‘You don’t need everyone to love you, just a few good people.’
I first reviewed The Greatest Showman back at the start of January. In my review I outline that the film had potential that it didn’t fully tap into, that the songs were okay to pretty good but the film itself was complicated. My review was fairly positive compared to most; many critics hated it and the film looked likely to fare poorly at the box office. And yet it totally defied expectation and it’s still in some UK cinemas four months on from its initial release. With a budget of $84 million it’s gone on to make $424,678,959 Worldwide. In fact it’s a film that seemed to increase in ticket sales after release, as opposed to the typical trend of decreasing.
I should point out that I didn’t go to the sing-along as some sort of research project. I went as I’ve listened to the soundtrack a lot since seeing it and it’s become an important film to me & a close friend (hello Belvet if you’re reading this). But sitting in the downstairs cinema screen of the wonderful Prince Charles Cinema this afternoon before the film I found myself instantly understanding why the film was doing so well.
At its core, cinema is about the collective experience. For a couple of hours a room full of strangers are united on a journey (be that literal, metaphorical, spiritual et al). Together they will share emotions: they’ll laugh and they’ll cry, then go on their respective ways. The Greatest Showman, intentionally or unintentionally depending on your view of your film, manages to tap into that. Though the film itself has a fundamentally uncomfortable story and can be perceived as exploitative in certain aspects, it seems to connect people.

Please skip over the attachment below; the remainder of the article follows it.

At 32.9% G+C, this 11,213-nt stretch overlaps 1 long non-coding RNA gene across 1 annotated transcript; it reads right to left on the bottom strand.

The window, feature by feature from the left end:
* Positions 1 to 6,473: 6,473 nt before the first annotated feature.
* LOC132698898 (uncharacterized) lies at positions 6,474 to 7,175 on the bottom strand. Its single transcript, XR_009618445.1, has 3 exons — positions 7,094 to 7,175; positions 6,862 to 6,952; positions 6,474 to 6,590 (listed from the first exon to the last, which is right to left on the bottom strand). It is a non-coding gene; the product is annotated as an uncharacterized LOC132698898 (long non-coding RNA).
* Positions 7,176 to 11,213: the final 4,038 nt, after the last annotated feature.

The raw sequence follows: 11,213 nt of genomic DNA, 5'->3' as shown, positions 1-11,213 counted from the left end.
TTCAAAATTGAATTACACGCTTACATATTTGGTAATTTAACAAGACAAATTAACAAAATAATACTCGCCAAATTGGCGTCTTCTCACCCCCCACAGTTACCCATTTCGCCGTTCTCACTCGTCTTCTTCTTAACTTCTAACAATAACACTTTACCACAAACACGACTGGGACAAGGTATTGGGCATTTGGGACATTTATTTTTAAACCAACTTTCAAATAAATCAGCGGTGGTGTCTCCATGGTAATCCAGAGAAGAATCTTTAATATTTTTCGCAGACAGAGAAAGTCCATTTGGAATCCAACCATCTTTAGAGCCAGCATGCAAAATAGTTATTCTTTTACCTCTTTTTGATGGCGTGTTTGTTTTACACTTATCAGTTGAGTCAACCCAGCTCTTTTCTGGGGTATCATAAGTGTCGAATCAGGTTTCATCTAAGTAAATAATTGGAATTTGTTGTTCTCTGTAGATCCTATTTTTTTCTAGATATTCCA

In that room was a whole mix of ages and groups. Parents with kids. Dads with kids. Mums with kids. Groups of women. Groups of men. Couples. We were all there for one thing and we loved every minute of it. We sang, we joked, we quoted and we called out certain things at certain times. And it was so much fun.
Although PCC is renowned for it special participation screenings there have been very few, if any films, that have evoked this level of participation on this large a scale since 1975’s The Rocky Horror Picture Show. The songs in TGS are accessible (though there are some notes within them which aren’t!) and are full of positive messages.
Our screening had a truly fabulous compere who set us vocal warm up exercises, taught us choreography and had a pageant for those who had arrived in costume. There was one member of the audience who really stood out to me; a woman in her 20s, probably quite close to my age. She came on her own. She came in costume. She stood up during the choreographed sequences, ran to the front and danced along. It takes both a lack of self conscious and sheer adoration of something to do that. That’s the kind of film that is. Although it may not be your kind of film you surely have to admire something that instills such passion in someone. That’s what fandom is supposed to be. We may not understand why someone feels so deeply about that particular thing, but surely we should respect that they do.
I still stick with my initial rating of 3.5 stars for the film. But for today’s experience, well, there’s only one rating I can give it…
The Greatest Showman is available on DVD and VOD from May 14th. Click here to find the dates for PCC’s next sing-along screening.